I’ve been thinking a lot about the exhibition From Two Arises Three at the Asian Art Museum, which showcases the collaborative work of two American artists who through different media have been intensely involved in interpreting Chinese landscapes. Arnold Chang and Michael Cherney acted on their synergies to create something fresh, interesting, and contemplative on many levels.
Arnold Chang is known for his masterful ink paintings on paper, creating landscape vistas that are at once classically Chinese in technique and contemporary in spirit. He was born and educated in the United States, and he received art training from renowned Chinese painters. Michael Cherney is an American artist who has spent two decades in China, traveling to remote areas, working for good causes, absorbing and sustaining Chinese culture, and taking extraordinary photographs.
What amazed me about this exhibit is that at first I did not understand that the highlighted works were a combination of Cherney’s photographic prints and Chang’s manual ink painting. There was such a unity to the works shown that I had to read the wall tags to grasp what was going on, and then I had to do some double-takes: there were examples of Chang’s ink paintings, dreamy and powerful, without any of Cherney’s photography embedded; there were also examples of Cherney’s photographic prints—rich, hazy black-and-white landscapes that felt very close in spirit to Chang’s paintings. Lightbulb! Put the two together!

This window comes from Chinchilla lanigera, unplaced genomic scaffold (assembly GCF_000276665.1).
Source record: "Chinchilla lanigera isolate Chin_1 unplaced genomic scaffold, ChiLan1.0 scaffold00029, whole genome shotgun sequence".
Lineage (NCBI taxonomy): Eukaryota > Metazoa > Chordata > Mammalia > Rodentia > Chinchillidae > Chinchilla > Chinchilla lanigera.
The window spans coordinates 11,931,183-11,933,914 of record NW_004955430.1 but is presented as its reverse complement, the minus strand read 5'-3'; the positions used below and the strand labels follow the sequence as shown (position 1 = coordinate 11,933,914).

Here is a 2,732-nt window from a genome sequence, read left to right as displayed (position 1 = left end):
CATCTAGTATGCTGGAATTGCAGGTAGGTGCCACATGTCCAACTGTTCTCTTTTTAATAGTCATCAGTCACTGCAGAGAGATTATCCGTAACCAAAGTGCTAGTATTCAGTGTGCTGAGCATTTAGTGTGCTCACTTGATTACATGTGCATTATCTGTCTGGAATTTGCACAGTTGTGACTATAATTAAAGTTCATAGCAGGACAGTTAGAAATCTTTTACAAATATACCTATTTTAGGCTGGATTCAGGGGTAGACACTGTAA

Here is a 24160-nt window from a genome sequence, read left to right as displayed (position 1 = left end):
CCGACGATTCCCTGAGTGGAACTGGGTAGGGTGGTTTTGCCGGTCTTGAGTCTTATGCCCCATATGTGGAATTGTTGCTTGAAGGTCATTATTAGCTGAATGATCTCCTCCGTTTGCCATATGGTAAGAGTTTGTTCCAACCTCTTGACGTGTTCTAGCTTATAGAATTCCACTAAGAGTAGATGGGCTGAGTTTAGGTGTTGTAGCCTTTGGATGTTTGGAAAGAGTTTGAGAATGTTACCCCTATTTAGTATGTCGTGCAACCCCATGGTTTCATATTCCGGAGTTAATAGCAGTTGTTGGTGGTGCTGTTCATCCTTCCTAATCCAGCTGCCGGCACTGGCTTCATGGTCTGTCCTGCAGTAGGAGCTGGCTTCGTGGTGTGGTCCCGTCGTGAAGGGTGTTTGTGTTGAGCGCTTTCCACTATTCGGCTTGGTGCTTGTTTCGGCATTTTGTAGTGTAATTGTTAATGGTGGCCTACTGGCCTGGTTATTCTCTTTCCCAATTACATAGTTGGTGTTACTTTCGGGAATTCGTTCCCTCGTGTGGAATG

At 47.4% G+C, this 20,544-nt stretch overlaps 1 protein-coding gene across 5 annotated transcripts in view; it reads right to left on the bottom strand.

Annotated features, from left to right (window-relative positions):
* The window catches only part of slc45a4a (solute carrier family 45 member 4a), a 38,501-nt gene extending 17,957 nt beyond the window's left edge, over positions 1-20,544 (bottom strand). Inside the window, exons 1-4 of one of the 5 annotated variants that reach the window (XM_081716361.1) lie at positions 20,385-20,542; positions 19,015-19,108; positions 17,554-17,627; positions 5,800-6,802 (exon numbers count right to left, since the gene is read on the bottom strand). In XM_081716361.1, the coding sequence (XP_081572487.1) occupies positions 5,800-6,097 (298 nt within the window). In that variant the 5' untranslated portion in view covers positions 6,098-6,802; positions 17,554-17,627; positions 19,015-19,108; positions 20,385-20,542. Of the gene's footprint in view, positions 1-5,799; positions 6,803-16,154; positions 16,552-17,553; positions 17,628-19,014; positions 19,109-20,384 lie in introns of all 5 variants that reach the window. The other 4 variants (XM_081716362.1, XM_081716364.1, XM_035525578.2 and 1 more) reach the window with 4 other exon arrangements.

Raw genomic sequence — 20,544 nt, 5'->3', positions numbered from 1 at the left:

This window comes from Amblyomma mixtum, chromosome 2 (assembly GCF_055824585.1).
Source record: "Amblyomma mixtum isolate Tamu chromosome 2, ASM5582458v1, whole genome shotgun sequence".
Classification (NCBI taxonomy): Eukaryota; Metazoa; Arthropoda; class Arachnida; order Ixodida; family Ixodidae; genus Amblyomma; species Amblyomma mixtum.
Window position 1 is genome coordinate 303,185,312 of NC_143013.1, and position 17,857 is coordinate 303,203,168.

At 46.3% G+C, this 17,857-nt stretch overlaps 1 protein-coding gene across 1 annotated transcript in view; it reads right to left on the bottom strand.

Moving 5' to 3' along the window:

You can barely see where the photographic print ends and the ink painting begins in the collaborative works. The borders between one artist’s work and another’s is barely perceptible. So all our customary categorizations are now moot: Is the artist Chinese or American? Is the medium photography or painting? Is the style traditional or contemporary? …and the point is, Does it matter?
For images of the works, click on the gallery in the middle of the Asian Art Museum exhibition webpage.
One thing I can appreciate is that the inspiration of landscape is enduring, no matter who sees it, what medium is used to express it, and in what era the artist lives. Culture, technology, and time frame are incidental to artistic response, which is why we can be moved by works from hundreds or thousands of years ago, from all corners of the earth.